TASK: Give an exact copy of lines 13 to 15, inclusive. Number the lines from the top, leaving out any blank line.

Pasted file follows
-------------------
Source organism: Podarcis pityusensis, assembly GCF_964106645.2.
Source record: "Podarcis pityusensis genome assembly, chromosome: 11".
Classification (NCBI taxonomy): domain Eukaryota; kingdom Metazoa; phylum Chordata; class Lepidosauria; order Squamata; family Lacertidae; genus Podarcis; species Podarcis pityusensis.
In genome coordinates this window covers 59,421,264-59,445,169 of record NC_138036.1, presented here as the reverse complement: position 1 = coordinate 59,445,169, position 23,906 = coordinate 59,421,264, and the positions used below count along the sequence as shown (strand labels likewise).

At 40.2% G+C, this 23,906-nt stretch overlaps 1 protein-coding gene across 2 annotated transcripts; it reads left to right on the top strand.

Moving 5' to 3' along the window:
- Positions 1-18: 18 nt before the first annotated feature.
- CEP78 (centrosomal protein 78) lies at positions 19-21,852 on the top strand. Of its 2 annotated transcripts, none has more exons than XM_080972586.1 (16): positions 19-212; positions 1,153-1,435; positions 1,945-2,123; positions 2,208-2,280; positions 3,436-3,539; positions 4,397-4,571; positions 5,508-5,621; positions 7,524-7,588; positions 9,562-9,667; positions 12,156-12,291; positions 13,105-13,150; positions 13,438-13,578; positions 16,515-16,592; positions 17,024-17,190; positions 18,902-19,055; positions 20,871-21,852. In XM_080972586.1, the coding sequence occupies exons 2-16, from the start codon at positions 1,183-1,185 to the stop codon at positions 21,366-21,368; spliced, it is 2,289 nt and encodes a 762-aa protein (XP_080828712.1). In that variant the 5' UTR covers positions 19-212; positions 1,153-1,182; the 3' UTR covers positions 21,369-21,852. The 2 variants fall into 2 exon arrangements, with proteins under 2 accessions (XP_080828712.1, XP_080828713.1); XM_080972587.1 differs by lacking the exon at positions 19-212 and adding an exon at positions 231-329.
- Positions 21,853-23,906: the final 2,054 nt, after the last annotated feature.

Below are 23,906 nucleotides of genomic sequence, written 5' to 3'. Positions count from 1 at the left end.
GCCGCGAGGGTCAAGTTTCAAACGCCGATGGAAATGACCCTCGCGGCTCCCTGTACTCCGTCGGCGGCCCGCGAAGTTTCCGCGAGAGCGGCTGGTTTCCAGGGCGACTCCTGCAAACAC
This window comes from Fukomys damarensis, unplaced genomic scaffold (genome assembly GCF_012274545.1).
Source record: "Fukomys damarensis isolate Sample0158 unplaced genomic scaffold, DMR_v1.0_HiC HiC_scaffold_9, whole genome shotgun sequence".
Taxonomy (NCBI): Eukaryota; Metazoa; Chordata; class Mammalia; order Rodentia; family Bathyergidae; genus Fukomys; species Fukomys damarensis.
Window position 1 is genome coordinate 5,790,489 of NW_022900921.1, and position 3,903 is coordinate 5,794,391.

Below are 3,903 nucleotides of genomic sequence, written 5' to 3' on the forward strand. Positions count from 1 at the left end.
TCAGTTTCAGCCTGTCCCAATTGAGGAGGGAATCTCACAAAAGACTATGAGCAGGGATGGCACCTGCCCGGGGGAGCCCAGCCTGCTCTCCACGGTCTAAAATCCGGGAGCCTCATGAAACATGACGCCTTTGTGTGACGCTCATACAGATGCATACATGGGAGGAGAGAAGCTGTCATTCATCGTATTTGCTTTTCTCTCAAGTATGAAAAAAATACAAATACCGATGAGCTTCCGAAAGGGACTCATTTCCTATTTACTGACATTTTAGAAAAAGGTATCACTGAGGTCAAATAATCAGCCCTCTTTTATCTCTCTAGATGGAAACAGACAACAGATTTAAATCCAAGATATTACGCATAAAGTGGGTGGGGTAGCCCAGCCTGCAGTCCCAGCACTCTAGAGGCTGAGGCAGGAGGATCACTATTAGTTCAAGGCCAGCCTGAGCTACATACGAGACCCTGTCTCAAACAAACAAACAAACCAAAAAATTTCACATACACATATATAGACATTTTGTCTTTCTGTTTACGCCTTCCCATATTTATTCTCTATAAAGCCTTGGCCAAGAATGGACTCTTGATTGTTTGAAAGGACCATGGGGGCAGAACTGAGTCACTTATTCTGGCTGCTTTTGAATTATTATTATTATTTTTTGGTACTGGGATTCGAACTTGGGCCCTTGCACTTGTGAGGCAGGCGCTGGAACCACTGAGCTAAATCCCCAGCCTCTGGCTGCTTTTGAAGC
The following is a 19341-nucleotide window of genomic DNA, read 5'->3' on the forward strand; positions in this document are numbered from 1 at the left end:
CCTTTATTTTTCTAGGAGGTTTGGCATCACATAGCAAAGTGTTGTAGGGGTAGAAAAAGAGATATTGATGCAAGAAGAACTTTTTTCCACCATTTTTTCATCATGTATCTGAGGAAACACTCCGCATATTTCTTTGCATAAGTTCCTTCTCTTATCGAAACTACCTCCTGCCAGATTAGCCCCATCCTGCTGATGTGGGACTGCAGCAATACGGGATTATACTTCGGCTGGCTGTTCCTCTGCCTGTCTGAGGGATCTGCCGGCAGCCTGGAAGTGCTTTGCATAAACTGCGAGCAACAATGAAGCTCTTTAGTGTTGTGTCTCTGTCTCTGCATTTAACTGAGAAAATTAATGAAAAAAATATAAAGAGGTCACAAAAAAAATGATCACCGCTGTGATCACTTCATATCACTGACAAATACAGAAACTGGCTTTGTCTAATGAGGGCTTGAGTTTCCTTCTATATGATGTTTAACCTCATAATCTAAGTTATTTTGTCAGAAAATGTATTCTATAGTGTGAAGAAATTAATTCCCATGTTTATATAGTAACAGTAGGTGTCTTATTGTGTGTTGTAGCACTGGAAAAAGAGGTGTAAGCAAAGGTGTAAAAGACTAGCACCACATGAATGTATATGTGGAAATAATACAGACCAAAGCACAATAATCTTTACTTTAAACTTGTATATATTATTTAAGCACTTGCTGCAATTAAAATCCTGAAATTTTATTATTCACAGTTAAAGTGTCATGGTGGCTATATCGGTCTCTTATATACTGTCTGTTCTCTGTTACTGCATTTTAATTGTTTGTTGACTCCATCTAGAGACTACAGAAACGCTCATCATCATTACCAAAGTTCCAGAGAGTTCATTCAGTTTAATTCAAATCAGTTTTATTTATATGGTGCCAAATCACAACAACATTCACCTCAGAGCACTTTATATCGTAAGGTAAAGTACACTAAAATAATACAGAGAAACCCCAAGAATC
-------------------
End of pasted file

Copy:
Source record: "Fukomys damarensis isolate Sample0158 unplaced genomic scaffold, DMR_v1.0_HiC HiC_scaffold_9, whole genome shotgun sequence".
Taxonomy (NCBI): Eukaryota; Metazoa; Chordata; class Mammalia; order Rodentia; family Bathyergidae; genus Fukomys; species Fukomys damarensis.
Window position 1 is genome coordinate 5,790,489 of NW_022900921.1, and position 3,903 is coordinate 5,794,391.